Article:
Wednesday, November 19, 2008

Grand Hotel (1932)

Muchly much has been written about Grand Hotel, one of the slickest entertainments MGM concocted, so just a few thoughts for the road:

Grand Hotel was the first Hollywood film designed to showcase a wide array of top talent in one ambitious dramatic setting. This I knew, but I hadn’t previously realized that Grand Hotel created the template not only for future star vehicles centered on one setting, but also for the disaster genre and the disaster genre parodies. When John Wayne’s 1954 The High and the Mighty dropped the Grand Hotel format on a plane and added a disaster, that film paved the way for Airport, The Poseidon Adventure, and The Towering Inferno. The High and the Mighty was also the key inspiration, even moreso than Airport, for Airplane! And so it goes.

Irving Thalberg’s artistic instincts were correct in not shooting Greta Garbo and Joan Crawford in the same scene. In the MGM “universe”, these actresses occupy different worlds and their characters were in fact opposites, one ethereal, elusive and mysterious, the other earthy, open and street-smart. To modern-day eyes, Crawford ‘s acting is more believable, but Garbo, even when over-the-top, has an indefinable old-world allure that makes Crawford look cheap in comparison (Rudolph Valentino had the same qualities in comparison to his ‘30s counterparts).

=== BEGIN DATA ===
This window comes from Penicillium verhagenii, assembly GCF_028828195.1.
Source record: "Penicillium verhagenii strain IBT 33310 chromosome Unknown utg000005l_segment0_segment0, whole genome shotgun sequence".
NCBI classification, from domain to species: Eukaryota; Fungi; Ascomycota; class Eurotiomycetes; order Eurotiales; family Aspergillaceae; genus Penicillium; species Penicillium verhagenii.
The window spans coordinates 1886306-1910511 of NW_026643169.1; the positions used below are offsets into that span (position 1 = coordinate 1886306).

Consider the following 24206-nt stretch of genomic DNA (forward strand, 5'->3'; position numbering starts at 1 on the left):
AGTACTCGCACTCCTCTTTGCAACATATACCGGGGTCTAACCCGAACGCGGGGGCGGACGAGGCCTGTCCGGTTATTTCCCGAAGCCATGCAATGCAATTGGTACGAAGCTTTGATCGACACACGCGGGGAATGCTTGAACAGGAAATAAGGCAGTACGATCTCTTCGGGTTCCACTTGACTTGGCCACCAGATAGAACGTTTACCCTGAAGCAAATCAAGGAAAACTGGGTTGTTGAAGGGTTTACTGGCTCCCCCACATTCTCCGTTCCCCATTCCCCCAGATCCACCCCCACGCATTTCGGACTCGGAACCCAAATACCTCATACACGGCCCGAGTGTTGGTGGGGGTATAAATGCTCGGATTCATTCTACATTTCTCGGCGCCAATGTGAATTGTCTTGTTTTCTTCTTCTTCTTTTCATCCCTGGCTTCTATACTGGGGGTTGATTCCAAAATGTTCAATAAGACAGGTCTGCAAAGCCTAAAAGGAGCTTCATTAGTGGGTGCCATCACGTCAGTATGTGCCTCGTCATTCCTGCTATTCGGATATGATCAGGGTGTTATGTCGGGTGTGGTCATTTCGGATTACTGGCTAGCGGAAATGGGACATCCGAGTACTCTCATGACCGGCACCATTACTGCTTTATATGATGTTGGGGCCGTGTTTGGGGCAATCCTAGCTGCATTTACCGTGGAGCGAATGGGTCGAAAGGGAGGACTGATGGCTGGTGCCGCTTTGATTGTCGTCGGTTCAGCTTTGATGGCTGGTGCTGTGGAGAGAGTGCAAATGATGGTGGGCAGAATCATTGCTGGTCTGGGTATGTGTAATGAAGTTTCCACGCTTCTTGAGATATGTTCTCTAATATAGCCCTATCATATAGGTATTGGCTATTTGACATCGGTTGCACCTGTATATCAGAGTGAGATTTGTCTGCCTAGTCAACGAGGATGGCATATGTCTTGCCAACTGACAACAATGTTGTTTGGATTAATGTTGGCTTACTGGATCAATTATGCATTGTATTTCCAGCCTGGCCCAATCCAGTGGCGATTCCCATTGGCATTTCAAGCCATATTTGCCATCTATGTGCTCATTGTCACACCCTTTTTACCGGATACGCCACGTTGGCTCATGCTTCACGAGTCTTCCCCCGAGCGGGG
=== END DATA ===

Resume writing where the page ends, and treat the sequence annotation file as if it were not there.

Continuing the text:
As for the men, John Barrymore’s more subtle acting holds up better than Lionel Barrymore’s flamboyant performance, and Wallace Beery – is Wallace Beery no matter the costume or accent.

The Warner Bros. DVD contains a fine, but too short, documentary on the making of Grand Hotel, a promo short of Grand Hotel’s premiere, containing rare shots of MGM actors and the film’s director, Edmund Goulding, trailers, and a bizarre and not very funny Warner Bros. short parody of Grand Hotel. No complaints about the quality of the print - it looks great to me.

Grand Hotel is recommended for fans of classic Hollywood actors, those who enjoy a good, Saturday afternoon story, and as an example of sophisticated 1930s Hollywood product at its polished best.

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